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Chronological dating

In Egyptology the method was first used by Petrie for dating the Naqada period, from the development of the so-called wavy-handled pottery.

Kinglists in Greek, apparently compiled by a third century BC Egyptian priest named Manetho, are preserved in summaries by early Christian writers, with excerpts in other writers of the Roman Period and later, notably the Jewish historian Josephus.

For their own religious and administrative purposes, the Egyptians compiled lists of kings, sometimes with the exact length of reign.

Fragments of such lists survived ('Palermo stone'); none of them is well enough preserved to solve every detail of absolute chronology.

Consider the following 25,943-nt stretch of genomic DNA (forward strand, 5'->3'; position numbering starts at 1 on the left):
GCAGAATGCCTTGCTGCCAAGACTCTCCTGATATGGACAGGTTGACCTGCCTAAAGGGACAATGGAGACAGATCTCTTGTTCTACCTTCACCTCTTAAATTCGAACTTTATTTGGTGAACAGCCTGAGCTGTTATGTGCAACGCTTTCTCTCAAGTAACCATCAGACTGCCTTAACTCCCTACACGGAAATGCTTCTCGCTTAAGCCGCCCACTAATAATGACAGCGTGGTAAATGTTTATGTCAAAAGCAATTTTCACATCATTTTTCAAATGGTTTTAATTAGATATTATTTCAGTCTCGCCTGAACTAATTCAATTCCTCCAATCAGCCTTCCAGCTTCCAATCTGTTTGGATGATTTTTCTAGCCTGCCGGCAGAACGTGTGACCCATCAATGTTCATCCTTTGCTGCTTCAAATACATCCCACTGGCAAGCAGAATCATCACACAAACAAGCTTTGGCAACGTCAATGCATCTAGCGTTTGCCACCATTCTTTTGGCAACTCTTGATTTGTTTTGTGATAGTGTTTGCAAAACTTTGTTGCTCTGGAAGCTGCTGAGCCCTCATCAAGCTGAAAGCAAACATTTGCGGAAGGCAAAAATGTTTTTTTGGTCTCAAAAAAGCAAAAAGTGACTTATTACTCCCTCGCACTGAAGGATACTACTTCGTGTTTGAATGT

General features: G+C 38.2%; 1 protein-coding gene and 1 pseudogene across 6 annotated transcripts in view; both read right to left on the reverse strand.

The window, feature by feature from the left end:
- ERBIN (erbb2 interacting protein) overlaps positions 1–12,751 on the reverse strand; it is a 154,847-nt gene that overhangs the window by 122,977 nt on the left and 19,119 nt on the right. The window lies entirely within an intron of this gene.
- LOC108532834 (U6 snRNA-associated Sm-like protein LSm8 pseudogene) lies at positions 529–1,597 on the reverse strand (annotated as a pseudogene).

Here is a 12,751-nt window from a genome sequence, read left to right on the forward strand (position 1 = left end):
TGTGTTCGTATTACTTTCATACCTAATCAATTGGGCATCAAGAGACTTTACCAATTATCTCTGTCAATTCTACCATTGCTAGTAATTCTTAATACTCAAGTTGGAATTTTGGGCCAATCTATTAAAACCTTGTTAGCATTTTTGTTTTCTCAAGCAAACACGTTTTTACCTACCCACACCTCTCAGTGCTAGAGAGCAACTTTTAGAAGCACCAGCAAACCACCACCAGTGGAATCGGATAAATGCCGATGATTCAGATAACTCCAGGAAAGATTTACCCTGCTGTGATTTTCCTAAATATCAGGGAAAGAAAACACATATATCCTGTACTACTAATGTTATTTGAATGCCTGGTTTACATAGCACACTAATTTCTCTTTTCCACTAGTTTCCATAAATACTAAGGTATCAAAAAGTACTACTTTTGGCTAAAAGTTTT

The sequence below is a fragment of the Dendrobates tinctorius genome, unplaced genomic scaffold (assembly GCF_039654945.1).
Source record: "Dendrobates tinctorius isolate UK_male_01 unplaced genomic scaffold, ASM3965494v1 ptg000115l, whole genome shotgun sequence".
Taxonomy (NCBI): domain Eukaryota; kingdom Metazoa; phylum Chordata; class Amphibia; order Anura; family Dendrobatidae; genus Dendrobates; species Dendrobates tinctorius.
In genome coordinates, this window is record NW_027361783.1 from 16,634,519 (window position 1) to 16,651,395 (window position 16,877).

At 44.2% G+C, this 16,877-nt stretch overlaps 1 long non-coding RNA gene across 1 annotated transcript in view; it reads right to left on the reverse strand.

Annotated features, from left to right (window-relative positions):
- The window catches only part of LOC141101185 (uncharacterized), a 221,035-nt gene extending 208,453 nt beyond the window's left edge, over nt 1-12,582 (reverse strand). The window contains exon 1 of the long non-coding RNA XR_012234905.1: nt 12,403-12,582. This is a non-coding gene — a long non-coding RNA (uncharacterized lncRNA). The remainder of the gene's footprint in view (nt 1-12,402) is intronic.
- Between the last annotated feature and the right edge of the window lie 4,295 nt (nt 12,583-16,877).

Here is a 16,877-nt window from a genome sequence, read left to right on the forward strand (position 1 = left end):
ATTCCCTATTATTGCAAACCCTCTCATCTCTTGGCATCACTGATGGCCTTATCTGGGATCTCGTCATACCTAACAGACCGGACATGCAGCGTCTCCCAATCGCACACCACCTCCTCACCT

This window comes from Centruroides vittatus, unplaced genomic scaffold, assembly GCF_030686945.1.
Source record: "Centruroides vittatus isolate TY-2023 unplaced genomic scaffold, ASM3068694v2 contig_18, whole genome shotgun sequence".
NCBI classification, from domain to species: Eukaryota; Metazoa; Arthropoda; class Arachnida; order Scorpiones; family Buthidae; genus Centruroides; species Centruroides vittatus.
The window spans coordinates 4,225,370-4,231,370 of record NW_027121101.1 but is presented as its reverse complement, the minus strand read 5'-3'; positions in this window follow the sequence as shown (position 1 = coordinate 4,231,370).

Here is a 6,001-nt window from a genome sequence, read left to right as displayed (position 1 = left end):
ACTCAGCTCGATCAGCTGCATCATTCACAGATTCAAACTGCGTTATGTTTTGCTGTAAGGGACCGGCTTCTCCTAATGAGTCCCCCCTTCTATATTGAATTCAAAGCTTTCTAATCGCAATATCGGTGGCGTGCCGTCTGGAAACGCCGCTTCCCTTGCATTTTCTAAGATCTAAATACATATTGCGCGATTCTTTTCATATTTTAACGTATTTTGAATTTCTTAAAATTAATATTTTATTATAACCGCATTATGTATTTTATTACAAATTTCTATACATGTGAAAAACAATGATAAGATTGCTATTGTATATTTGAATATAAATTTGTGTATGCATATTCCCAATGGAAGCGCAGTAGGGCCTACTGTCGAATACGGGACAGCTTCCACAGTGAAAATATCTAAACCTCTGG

Typological dating may foster the tendency to assume that each step in development is of about the same time length, but this does not need to be the case in reality.

All living organic materials contain Carbon-14 atoms in a constant number.

First used, and likely invented by archaeologist Sir William Flinders-Petrie in 1899, seriation (or sequence dating) is based on the idea that artifacts change over time.

Like tail fins on a Cadillac, artifact styles and characteristics change over time, coming into fashion, then fading in popularity. The standard graphical result of seriation is a series of "battleship curves," which are horizontal bars representing percentages plotted on a vertical axis.

For a long period in the 20th century Egyptian and Near Eastern chronology seemed to be the earliest of absolute chronologies, and imports from these areas were used to reconstruct the chronology of European prehistory.


 
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03-Apr-2020 03:34